In fact, two UMD alumni caught wind of Operation One Voice and Economos’ hunting trip; they were inspired to take action. Dale Gessell (’91), Regional Vice President of Nortrax, and Lance Sage (’94) organized a north woods fishing trip. They contacted Operation One Voice and chose three soldiers… an Air Force Special Ops, an Army Ranger, and a Marine Special Ops. All three men were wounded by IED blasts while serving in either Iraq or Afghanistan.
The soldiers were flown to Minneapolis and then flew approximately 375 miles north aboard a private flight to Warroad, Minn. Upon arrival, they visited the Warroad Veteran’s Memorial and then traveled to Sage’s Angle West Resort, owned by Sage’s parents, Brian and Jane. During the two days, the soldiers enjoyed a fishing expedition that included home cooked meals and camaraderie much needed after their overseas experience.
“Nortrax sponsored the trip by providing all travel and food expenses,” said Gessell. “The Sage family provided the cabin accommodations, boats, and bait. It was an honor to put this special fishing trip together for these guys. It’s just our small way of saying thank you to these soldiers who gave so much. Their positive outlook on life is absolutely remarkable. I am fortunate to have spent time with them.”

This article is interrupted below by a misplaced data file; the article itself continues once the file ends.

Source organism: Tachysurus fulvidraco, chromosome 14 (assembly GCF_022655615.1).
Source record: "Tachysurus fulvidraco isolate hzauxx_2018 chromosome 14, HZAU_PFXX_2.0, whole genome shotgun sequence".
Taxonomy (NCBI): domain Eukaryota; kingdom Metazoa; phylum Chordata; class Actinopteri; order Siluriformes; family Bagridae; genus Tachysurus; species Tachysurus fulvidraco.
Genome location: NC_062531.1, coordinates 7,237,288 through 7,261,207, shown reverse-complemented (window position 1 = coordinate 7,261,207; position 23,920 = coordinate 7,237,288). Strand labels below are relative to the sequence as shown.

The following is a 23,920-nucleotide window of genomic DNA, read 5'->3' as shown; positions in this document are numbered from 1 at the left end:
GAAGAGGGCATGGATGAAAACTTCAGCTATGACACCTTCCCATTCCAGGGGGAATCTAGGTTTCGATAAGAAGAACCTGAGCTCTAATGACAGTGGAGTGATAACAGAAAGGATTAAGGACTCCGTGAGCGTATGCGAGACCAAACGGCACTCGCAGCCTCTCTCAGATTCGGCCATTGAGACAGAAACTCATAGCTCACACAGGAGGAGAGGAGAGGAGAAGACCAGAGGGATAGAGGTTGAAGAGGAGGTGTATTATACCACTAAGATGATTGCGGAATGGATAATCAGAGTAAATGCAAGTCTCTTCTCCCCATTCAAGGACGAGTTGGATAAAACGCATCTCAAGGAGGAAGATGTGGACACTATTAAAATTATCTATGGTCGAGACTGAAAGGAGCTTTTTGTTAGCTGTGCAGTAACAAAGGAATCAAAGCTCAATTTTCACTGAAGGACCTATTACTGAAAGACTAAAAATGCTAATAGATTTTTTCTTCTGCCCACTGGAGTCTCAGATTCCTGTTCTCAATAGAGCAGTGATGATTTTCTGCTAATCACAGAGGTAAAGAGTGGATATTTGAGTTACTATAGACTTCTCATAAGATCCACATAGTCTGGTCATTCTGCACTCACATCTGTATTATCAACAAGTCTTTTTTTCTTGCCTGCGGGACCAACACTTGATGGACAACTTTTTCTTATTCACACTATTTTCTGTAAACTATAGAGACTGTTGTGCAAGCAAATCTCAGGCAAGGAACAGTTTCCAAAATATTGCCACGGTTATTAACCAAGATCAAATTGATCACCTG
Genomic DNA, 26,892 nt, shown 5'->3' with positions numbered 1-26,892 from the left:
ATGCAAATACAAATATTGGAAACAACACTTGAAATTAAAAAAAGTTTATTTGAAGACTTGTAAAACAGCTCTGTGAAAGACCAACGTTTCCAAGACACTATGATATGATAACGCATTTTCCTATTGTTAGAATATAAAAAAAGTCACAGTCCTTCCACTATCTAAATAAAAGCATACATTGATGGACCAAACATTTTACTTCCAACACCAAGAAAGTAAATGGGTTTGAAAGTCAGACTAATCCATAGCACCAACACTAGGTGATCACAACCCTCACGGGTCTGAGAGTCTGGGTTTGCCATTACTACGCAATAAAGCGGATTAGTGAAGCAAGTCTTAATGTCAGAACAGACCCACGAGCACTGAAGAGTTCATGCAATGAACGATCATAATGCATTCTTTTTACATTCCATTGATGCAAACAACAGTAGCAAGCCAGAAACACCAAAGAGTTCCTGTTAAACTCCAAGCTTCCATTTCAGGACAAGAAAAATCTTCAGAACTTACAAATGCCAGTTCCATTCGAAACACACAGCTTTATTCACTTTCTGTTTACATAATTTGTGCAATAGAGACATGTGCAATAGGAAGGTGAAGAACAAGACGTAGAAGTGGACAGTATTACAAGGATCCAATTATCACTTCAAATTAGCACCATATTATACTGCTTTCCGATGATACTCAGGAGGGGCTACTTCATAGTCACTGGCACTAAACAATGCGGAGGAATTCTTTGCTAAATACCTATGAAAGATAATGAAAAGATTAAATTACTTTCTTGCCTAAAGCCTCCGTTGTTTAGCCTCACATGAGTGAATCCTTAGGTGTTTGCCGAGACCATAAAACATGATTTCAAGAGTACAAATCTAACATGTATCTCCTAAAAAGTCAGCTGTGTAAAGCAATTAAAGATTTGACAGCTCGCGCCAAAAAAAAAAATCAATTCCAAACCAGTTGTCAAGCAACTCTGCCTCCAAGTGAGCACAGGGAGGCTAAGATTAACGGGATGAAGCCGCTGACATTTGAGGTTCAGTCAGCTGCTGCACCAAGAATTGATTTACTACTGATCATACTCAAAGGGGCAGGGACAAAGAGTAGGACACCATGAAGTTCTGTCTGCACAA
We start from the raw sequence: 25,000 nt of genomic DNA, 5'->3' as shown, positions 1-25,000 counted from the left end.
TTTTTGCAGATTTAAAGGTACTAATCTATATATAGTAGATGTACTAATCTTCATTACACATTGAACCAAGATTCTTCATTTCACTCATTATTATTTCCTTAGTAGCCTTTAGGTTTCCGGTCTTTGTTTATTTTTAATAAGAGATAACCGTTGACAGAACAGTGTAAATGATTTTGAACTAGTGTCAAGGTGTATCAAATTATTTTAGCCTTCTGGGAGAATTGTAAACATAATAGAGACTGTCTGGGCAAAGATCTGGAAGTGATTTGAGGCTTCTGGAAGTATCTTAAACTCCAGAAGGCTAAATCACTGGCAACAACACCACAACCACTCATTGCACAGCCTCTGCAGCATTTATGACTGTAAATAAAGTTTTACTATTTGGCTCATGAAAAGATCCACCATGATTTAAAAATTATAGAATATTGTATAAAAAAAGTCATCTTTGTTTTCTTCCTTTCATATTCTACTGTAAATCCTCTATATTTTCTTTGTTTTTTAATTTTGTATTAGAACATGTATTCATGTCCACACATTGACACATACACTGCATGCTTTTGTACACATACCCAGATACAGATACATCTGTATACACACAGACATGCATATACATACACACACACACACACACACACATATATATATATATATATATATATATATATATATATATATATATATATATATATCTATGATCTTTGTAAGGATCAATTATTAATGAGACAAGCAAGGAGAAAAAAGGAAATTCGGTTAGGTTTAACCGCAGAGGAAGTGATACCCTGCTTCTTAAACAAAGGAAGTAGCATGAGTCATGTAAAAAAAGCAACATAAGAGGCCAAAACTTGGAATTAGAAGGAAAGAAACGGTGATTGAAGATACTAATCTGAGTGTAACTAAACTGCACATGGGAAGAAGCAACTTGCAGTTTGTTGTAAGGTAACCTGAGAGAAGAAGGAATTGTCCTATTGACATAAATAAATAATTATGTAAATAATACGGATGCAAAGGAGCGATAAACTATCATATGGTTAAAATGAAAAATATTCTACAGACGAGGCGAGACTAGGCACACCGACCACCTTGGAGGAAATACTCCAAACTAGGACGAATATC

With plans to organize the second annual fishing expedition, both Sage and Gessell exemplify the work that Economos and Stromme are striving for by partnering with Operation One Voice.
“There are many ways to become involved; to say thank you,” said Stromme. “It’s all about paying it forward. My hope is that the more alumni who hear about this extraordinary program with all of its layers, the more people will become involved. In the end, it’s about the soldiers and their families. How can we help? How can we serve our community and continue to model our core values? When we succeed at that, we succeed at being Bulldogs.”
If you’re interested in learning more about Operation One Voice and would like to find ways where you can help, visit http://www.operationonevoice.org/ for more information.